Health Insurance for ExpatriatesNovember 21st, 2012 by The JetSetter Team | Comments Off on Health Insurance for Expatriates
Bills can run the gamut from a mild annoyance to complete financial devastation. Before setting down roots for any length in a foreign country, you owe it to yourself to know the score when it comes to health care and be darn sure you can afford to get sick.
For some expatriates, students and those with work permits in countries with nationalized health care, finding insurance isn’t that big of a deal. A university sponsoring a study abroad program will likely have a mandatory health insurance program you can participate in. If this turns out NOT to be the case, many travel companies provides affordable student options for up to two years.
But what’s a budding expatriate to do if he or she isn’t a student and doesn’t have a job lined up yet? Well, in the first place, if you’re not independently wealthy, what the heck are you thinking heading to another country without a job? Did you eat paint chips as a child? Back on the serious side now, many nations with national health care systems allow you to buy in with annual or monthly dues which are normally not excessively expensive.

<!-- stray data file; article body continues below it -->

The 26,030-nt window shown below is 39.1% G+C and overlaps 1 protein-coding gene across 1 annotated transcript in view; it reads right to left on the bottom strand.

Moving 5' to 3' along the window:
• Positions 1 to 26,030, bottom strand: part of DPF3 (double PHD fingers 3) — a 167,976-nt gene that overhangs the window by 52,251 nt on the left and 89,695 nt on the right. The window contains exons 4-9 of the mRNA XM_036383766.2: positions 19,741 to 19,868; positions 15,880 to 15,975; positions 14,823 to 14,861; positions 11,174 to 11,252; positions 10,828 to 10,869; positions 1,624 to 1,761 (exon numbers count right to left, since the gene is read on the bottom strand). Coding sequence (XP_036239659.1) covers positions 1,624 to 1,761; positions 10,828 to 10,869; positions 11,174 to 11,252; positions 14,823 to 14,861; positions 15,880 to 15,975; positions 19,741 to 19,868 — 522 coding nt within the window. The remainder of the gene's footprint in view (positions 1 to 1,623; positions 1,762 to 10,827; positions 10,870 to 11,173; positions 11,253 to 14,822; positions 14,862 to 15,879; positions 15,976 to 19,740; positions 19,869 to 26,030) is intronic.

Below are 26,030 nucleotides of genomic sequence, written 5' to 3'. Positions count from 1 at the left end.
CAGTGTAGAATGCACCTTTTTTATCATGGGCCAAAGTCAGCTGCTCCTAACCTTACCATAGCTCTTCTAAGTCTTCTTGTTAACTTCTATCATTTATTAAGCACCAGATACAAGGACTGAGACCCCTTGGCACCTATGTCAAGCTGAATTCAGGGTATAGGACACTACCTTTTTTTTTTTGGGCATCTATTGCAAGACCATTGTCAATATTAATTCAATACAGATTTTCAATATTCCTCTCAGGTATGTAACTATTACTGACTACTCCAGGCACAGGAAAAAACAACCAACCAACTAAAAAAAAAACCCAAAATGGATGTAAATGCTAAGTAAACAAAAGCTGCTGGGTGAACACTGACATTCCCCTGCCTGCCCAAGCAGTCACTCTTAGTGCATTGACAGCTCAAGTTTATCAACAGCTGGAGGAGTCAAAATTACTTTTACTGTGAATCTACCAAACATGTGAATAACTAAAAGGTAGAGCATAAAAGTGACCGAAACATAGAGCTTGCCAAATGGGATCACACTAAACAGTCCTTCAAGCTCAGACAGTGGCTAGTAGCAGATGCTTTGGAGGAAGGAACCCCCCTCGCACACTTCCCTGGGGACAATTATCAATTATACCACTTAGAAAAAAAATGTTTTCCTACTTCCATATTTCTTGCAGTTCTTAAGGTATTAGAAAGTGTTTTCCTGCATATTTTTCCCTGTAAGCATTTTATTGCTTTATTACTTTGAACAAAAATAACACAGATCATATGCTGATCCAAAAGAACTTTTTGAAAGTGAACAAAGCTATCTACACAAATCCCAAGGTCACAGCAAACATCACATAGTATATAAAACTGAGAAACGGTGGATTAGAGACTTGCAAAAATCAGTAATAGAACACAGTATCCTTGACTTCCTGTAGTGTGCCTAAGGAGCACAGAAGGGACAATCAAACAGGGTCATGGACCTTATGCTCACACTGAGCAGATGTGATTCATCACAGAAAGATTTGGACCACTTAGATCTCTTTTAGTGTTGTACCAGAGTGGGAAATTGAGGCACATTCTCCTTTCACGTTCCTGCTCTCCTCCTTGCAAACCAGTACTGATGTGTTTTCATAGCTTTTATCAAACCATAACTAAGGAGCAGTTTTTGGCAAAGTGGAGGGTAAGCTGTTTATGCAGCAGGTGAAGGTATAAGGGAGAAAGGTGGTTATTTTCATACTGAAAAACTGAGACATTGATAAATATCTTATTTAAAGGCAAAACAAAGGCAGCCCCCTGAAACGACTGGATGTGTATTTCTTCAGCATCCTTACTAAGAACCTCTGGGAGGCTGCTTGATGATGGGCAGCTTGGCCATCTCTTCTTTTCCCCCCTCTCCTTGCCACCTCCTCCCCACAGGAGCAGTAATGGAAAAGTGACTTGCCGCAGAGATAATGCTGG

Keep in mind that the drawback to many of these “socialist” style systems is that services are stretched to the limit and expect to encounter long waits and a standard of care that is probably lower than what you’ve come to expect in the United States. Cuba is a good example of this. The government operates a national system that assumes financial and administrative responsibility for the health care of all its citizens. In fact, there is no such thing as a private hospital or clinic. ALL health services are a result of Fidel’s revolutionary success way back in 1959.
As mentioned earlier, comprehensive health insurance is available from travel companies and other insurers, but you might find the cost prohibitive. If your target country isn’t crawling with indigenous health threats and random infectious diseases (tropical and developing areas especially), it would be quite unwise to make the trip until you find some sort of reasonable coverage for doctor’s visits, medication, and emergencies. Those in otherwise good health might to save money by only opting for emergency coverage.
The bottom line is that health insurance while traveling or living overseas is a necessary evil. Don’t blithely assume nothing can go wrong because it most certainly can.
The Jetsetter Show Team